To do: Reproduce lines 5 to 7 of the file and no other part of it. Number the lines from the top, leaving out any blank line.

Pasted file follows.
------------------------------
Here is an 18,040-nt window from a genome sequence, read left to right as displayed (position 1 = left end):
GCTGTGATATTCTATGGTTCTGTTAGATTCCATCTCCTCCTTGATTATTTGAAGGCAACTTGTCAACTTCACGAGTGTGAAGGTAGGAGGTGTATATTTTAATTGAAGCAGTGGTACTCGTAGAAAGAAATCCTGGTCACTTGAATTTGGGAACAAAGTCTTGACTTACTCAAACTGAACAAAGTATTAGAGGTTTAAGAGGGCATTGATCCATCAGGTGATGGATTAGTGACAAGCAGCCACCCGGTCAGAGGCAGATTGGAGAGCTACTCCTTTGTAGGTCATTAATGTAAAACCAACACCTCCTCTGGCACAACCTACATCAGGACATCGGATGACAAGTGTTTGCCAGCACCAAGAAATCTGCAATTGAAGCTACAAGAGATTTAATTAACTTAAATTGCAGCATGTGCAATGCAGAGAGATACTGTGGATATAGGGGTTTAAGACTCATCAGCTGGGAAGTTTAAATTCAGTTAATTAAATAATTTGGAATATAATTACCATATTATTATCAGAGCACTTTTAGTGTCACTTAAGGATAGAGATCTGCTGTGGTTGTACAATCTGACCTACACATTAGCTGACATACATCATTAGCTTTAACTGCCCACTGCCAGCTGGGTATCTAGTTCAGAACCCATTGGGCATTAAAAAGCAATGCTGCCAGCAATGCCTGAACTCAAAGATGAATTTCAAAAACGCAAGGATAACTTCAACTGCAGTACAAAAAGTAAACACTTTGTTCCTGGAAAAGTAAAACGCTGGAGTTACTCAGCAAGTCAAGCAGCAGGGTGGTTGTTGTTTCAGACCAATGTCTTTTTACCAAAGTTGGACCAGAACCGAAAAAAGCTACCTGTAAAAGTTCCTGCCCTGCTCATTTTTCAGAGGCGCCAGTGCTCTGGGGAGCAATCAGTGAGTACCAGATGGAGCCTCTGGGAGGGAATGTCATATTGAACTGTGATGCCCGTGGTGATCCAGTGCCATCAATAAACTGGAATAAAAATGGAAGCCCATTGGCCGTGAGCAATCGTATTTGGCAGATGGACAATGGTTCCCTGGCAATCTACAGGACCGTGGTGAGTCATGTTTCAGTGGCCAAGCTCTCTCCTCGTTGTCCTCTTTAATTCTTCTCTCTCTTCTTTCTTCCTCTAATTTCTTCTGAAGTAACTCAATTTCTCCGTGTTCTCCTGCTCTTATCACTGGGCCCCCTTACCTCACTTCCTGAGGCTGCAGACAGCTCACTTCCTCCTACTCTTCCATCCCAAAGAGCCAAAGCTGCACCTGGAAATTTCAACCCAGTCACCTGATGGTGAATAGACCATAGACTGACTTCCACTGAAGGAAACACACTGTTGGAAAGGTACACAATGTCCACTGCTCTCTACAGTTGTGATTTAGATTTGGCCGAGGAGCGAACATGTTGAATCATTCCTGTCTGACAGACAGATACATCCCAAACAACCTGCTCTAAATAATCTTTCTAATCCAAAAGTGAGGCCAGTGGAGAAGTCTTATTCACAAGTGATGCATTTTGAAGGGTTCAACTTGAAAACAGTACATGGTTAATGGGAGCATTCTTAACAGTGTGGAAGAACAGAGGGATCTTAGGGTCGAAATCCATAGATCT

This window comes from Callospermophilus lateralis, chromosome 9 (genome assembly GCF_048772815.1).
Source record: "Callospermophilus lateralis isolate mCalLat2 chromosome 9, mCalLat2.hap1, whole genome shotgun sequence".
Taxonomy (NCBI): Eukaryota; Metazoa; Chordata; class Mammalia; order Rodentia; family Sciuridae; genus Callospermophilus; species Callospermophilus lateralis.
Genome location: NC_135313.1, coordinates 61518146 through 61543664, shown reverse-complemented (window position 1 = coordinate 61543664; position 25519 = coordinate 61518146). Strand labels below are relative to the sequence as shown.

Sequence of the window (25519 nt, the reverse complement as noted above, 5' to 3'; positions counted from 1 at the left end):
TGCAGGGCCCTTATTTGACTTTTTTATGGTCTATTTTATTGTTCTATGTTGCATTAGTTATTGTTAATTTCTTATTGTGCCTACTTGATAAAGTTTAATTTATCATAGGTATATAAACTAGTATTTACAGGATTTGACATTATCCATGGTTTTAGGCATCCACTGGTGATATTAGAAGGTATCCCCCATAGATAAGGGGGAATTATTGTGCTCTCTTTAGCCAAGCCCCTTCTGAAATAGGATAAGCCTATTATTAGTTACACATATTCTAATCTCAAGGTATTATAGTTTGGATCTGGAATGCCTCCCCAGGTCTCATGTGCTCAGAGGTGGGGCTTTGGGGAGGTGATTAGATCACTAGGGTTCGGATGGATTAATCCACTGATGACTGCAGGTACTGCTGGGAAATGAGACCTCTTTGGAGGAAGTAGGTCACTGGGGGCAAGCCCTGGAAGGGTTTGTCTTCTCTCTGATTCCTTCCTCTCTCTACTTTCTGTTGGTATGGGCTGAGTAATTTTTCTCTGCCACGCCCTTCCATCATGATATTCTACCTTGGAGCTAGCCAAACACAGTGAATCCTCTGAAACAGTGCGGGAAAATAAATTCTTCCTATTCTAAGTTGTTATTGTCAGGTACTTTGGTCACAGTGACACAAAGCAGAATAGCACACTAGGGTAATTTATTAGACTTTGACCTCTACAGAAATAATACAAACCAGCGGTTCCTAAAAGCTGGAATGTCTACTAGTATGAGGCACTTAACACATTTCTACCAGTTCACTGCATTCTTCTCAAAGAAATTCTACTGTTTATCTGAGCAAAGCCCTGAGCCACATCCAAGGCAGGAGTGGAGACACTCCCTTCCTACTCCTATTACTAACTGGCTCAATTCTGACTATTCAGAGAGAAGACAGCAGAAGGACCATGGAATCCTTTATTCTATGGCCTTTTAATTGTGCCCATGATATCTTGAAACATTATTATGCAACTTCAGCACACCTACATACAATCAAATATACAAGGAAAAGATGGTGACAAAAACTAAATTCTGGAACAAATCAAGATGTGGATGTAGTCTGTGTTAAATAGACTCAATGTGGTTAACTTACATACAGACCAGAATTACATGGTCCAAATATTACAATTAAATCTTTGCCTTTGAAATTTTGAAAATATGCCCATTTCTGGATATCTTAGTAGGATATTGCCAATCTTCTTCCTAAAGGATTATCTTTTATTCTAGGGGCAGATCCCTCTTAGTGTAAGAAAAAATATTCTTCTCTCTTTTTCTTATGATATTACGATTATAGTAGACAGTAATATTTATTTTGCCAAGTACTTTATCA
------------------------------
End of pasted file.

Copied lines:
Taxonomy (NCBI): Eukaryota; Metazoa; Chordata; class Mammalia; order Rodentia; family Sciuridae; genus Callospermophilus; species Callospermophilus lateralis.
Genome location: NC_135313.1, coordinates 61518146 through 61543664, shown reverse-complemented (window position 1 = coordinate 61543664; position 25519 = coordinate 61518146). Strand labels below are relative to the sequence as shown.

Sequence of the window (25519 nt, the reverse complement as noted above, 5' to 3'; positions counted from 1 at the left end):